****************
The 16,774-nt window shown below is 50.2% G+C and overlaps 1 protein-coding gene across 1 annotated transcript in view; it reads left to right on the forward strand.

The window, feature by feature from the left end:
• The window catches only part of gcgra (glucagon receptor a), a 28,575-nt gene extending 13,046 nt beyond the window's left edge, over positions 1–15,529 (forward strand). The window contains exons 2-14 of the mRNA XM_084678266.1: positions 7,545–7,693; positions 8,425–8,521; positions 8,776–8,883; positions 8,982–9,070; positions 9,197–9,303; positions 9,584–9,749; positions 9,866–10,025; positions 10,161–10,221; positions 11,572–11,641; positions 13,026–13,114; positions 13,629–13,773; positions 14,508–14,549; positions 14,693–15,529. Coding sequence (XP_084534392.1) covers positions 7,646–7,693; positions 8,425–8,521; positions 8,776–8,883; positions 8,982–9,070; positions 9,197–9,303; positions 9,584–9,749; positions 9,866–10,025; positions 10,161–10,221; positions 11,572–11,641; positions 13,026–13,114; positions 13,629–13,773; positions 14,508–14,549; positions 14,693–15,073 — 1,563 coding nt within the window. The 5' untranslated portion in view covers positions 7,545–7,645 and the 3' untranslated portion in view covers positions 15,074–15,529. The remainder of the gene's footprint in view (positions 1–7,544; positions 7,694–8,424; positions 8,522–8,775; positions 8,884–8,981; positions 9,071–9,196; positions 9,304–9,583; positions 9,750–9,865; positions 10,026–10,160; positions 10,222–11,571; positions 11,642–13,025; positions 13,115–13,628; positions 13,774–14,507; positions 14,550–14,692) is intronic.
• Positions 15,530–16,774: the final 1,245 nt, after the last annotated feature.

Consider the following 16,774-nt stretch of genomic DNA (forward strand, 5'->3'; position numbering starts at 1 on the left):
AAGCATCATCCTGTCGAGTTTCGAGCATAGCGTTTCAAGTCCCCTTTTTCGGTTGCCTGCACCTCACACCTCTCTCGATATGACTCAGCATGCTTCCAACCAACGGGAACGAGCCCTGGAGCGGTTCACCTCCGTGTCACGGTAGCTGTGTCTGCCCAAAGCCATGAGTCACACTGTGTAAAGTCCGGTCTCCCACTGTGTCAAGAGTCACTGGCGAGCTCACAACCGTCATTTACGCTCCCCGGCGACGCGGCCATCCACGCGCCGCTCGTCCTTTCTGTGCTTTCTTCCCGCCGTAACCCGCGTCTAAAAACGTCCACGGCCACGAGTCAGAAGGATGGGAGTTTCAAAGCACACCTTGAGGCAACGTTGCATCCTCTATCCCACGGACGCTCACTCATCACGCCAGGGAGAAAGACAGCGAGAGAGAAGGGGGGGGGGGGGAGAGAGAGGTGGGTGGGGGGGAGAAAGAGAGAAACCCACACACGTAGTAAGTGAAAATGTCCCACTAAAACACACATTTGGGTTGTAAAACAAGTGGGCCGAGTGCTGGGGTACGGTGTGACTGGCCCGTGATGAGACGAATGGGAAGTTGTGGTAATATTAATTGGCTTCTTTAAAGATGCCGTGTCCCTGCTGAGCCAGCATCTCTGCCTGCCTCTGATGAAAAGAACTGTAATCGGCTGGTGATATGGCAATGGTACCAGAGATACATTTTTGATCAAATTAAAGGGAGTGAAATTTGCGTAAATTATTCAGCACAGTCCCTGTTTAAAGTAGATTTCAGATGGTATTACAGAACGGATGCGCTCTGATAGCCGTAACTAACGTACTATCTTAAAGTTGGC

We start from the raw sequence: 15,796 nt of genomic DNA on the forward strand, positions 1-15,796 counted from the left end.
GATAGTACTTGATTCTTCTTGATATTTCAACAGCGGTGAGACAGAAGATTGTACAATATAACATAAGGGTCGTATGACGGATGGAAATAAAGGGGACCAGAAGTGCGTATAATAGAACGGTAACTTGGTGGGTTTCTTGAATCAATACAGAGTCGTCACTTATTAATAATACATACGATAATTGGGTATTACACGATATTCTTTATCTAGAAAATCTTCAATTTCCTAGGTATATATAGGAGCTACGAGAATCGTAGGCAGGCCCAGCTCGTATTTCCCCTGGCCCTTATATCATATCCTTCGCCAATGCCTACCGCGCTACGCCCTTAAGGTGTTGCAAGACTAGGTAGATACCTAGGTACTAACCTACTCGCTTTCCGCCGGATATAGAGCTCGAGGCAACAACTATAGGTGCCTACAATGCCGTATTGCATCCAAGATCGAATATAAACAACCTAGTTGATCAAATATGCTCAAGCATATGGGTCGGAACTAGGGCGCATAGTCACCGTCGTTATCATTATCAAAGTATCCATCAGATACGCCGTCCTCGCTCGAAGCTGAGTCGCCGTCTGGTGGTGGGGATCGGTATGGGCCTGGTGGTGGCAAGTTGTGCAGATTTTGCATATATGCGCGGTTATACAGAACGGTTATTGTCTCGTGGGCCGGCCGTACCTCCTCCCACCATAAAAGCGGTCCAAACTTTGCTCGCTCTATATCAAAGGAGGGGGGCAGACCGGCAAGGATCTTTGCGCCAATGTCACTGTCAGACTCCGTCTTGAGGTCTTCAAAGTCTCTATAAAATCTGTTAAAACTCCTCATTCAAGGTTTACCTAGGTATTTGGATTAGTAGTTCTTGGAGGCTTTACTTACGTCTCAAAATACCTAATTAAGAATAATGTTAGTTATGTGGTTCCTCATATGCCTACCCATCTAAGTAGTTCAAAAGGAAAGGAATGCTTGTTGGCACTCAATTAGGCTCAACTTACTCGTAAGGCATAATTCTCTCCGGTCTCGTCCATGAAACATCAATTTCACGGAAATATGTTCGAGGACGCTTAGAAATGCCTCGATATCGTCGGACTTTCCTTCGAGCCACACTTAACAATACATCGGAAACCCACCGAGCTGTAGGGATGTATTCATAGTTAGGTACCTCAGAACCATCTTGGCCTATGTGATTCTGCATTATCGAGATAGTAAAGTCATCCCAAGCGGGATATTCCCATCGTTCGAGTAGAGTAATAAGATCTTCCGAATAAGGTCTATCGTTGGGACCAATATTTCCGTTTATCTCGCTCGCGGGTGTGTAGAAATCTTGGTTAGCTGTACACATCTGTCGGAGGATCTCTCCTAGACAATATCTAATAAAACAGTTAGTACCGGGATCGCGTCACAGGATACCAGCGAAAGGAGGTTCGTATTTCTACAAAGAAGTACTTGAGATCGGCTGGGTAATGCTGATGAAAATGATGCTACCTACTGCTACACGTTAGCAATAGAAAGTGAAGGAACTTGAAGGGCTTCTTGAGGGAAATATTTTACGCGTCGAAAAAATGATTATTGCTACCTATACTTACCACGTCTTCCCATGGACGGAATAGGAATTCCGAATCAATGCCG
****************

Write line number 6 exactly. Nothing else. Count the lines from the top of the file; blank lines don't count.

AAGCATCATCCTGTCGAGTTTCGAGCATAGCGTTTCAAGTCCCCTTTTTCGGTTGCCTGCACCTCACACCTCTCTCGATATGACTCAGCATGCTTCCAACCAACGGGAACGAGCCCTGGAGCGGTTCACCTCCGTGTCACGGTAGCTGTGTCTGCCCAAAGCCATGAGTCACACTGTGTAAAGTCCGGTCTCCCACTGTGTCAAGAGTCACTGGCGAGCTCACAACCGTCATTTACGCTCCCCGGCGACGCGGCCATCCACGCGCCGCTCGTCCTTTCTGTGCTTTCTTCCCGCCGTAACCCGCGTCTAAAAACGTCCACGGCCACGAGTCAGAAGGATGGGAGTTTCAAAGCACACCTTGAGGCAACGTTGCATCCTCTATCCCACGGACGCTCACTCATCACGCCAGGGAGAAAGACAGCGAGAGAGAAGGGGGGGGGGGGGAGAGAGAGGTGGGTGGGGGGGAGAAAGAGAGAAACCCACACACGTAGTAAGTGAAAATGTCCCACTAAAACACACATTTGGGTTGTAAAACAAGTGGGCCGAGTGCTGGGGTACGGTGTGACTGGCCCGTGATGAGACGAATGGGAAGTTGTGGTAATATTAATTGGCTTCTTTAAAGATGCCGTGTCCCTGCTGAGCCAGCATCTCTGCCTGCCTCTGATGAAAAGAACTGTAATCGGCTGGTGATATGGCAATGGTACCAGAGATACATTTTTGATCAAATTAAAGGGAGTGAAATTTGCGTAAATTATTCAGCACAGTCCCTGTTTAAAGTAGATTTCAGATGGTATTACAGAACGGATGCGCTCTGATAGCCGTAACTAACGTACTATCTTAAAGTTGGC